Still the Place To Go
Even in the Age of Google, the Memphis Public Library retains its core mission as a cultural unifier.
It’s been ten years now since the Memphis Public Library, Central Branch, vacated its home of several decades at Peabody and McLean and moved to a prominent expanse of several acres at the angle of Walnut Grove and Poplar. Architecturally, the building — designed by local architect Frank Ricks and renamed the Benjamin L. Hooks Central Library in 2005, in honor of the civil-rights icon who stressed the values of literacy and knowledge — is a commanding structure of several floors, its mix of metal scaffolding and glass walls, through which rows of book-laden shelves gleam under fluorescent lights day and night, conveying the very idea of openness.
The walkway leading up to the facility’s front doors is festooned with a number of concrete and marble tiles, with phrases and graphics signifying a wide variety of significant cultural moments. One such is the slogan “Workers of the World Unite,” there not as an incitement to revolution but as a footnote to a materialist phase in Western history. That nod to a spent ideology — the subject of substantial controversy when the new library first opened — co-exists with sun symbols, mathematical equations, Bible verses, a lyrical snatch from the song “Memphis, Tennessee,” and other artifacts of both the local and the larger culture.
Inside this building, and the 17 widely distributed other branches for which Hooks is the flagship, are treasures from the past, as well as the technological tools of a developing future, and an array of pragmatic services that relate directly to the needs of the present.
An estimated 30 million people — an average of three million a year, including repeat visitors — have made use of the Memphis Public Library system in the past decade. That’s according toKeenon McCloy, a still youngish veteran of city-government service who has been in charge of library operations since 2008. On a recent weekday afternoon, director McCloy sat with this reporter and four key members of her supervisory staff (which numbers some 40-odd strong, altogether). Each of those present was prima facie evidence for the continued relevance of the library system in the Age of Google — in which the circulation of books and the nature of books themselves have changed, and increasing numbers of us can sit in our swivel chairs at home or before office computers and conduct research operations that grow more and more sophisticated as the years progress.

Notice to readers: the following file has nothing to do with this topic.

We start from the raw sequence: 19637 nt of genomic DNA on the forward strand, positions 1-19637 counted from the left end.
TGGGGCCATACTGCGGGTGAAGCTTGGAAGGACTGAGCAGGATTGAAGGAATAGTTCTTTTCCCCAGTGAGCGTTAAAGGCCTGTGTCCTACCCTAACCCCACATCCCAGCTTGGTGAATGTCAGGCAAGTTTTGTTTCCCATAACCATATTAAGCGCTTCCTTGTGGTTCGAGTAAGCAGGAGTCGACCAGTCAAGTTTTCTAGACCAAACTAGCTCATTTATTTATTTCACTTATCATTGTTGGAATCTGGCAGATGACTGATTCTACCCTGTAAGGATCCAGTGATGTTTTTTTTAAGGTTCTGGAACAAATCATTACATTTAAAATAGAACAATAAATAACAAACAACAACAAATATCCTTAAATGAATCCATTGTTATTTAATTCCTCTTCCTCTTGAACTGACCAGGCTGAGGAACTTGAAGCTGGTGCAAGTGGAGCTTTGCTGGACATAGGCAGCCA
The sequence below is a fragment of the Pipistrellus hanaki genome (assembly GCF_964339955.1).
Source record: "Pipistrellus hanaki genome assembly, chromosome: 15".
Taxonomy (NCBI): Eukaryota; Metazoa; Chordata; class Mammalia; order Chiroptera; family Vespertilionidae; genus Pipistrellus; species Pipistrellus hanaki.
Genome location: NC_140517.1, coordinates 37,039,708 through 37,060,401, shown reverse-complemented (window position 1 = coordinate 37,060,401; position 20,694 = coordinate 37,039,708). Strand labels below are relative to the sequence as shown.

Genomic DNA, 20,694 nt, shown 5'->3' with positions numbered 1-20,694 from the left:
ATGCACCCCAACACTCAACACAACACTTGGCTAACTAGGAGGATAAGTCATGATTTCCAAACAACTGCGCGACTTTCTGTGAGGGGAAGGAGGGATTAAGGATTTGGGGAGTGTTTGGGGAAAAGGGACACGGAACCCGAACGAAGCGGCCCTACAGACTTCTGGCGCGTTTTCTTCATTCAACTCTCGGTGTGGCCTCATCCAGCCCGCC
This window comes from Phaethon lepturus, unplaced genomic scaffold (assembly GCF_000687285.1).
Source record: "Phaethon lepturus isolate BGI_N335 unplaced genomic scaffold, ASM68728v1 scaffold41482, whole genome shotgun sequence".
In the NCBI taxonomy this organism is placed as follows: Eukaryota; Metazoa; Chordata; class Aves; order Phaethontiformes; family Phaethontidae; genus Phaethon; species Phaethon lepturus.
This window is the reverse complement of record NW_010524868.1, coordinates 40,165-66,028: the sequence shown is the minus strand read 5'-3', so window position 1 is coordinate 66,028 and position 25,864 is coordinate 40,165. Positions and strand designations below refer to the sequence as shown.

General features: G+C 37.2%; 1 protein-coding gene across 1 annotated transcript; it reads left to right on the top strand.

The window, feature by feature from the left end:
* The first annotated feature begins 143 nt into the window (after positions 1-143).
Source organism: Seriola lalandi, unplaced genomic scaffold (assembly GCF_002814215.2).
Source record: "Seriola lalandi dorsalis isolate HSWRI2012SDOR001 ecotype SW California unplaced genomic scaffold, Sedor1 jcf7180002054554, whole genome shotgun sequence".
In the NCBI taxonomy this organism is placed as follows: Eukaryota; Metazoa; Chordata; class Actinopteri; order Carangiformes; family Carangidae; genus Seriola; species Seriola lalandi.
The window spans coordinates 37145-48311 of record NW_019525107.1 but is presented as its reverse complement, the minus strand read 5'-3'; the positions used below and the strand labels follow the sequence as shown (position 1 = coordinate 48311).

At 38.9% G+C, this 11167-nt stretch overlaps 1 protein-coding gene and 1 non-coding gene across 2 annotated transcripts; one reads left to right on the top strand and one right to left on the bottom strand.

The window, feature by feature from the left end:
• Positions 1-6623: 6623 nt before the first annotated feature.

There was Wayne Dowdy, familiar to both Memphians and the outer world as the author of A Brief History of Memphis, Mayor Crump Don’t Like It, and other classics of regional history. Perhaps appropriately, Dowdy is in charge of the library’s several extensive collections, kept in the numerous rooms which I’d explored a few days earlier. Included are vintage vinyl recordings and rare films along with such treasures as the collected papers of such eminences as the Tennessee Senator Kenneth D. McKellar, a lion of the New Deal period, not to mention the legendary longtime political leader of Memphis, “Boss” Ed Crump himself. Although these records are being “digitalized” — i.e., being converted into computer-accessible facsimiles — that process is of necessity one that will stretch far into the future. The nature of books is indeed changing, but some things remain.
“The McKellar Collection itself is stored in more than a thousand boxes, with maybe a million items overall. The Crump Papers are in some 337 boxes,” says Dowdy, making the point that, even with an infinity of volunteers assisting in the process, it would be impossible to estimate when or if everything could ever be transferred to digital files. That means that certain kinds of research will always be done the old-fashioned way.
But digitalization of sources goes on apace, and in charge of it is Sarah Frierson, an ebullient 1998 Rhodes graduate who came to the library after working on a surgical team, and, before that, as an architectural surveyor. “I had 25 jobs before I was 25,” she says. “I came here and was hooked. I called my parents and told them, ‘This is what I want to do.’”
Dowdy has a similar story to tell. “I taught history at what was then Shelby State Community College,” he says. “I wanted to write, but didn’t know what to write. I was spending all my time teaching classes and didn’t have time. I became very interested in how libraries were teaching history in a different way.”